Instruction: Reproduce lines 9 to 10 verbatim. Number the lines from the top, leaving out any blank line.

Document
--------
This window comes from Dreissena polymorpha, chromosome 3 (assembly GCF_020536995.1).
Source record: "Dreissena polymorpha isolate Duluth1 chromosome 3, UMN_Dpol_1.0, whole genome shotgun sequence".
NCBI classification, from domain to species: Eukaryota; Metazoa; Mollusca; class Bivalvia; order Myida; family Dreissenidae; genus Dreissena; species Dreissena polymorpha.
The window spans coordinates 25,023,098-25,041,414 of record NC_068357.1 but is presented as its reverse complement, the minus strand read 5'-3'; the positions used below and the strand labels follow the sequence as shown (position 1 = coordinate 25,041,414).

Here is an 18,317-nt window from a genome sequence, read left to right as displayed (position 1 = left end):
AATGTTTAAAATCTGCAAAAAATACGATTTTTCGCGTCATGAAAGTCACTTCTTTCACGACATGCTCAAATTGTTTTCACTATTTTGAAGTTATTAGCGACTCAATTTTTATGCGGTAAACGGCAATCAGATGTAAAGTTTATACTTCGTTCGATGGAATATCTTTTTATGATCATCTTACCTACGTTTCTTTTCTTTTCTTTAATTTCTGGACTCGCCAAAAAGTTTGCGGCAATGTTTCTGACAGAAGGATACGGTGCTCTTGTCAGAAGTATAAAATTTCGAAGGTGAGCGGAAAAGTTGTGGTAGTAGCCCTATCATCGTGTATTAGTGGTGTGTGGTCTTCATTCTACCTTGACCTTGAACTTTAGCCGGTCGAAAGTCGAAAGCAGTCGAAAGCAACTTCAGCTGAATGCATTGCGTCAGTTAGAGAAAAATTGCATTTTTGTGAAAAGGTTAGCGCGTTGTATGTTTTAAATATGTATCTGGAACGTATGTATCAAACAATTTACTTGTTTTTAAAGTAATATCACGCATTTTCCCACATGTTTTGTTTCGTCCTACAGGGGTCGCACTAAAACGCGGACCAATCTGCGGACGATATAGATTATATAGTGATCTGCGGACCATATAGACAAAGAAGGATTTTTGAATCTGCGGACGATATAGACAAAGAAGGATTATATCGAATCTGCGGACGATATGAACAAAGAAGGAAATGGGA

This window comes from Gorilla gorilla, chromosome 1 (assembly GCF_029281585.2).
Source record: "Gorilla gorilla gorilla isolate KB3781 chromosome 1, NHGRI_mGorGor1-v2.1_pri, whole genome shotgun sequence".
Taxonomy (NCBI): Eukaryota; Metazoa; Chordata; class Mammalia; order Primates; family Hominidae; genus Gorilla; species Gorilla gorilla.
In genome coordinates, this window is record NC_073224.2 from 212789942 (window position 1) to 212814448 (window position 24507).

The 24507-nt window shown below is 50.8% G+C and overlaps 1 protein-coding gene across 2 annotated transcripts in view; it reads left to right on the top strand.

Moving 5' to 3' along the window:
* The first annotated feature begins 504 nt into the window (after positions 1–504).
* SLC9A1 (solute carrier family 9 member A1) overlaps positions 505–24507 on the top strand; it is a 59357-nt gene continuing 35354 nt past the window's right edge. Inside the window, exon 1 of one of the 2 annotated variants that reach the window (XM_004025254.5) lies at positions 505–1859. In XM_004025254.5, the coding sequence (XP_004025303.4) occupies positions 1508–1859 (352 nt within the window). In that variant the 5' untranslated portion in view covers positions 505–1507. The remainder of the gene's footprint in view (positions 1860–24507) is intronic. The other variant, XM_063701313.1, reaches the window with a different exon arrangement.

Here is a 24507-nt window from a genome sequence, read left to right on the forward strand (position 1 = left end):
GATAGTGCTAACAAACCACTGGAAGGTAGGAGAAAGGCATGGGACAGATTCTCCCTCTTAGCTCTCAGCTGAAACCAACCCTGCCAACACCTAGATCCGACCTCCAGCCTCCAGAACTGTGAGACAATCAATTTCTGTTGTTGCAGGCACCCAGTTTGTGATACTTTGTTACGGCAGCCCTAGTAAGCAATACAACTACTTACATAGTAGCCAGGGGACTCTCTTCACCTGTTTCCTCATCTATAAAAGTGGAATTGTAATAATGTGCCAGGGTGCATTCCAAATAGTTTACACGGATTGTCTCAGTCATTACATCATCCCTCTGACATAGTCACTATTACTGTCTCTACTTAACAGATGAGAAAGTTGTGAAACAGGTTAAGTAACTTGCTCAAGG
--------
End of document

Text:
Taxonomy (NCBI): Eukaryota; Metazoa; Chordata; class Mammalia; order Primates; family Hominidae; genus Gorilla; species Gorilla gorilla.
In genome coordinates, this window is record NC_073224.2 from 212789942 (window position 1) to 212814448 (window position 24507).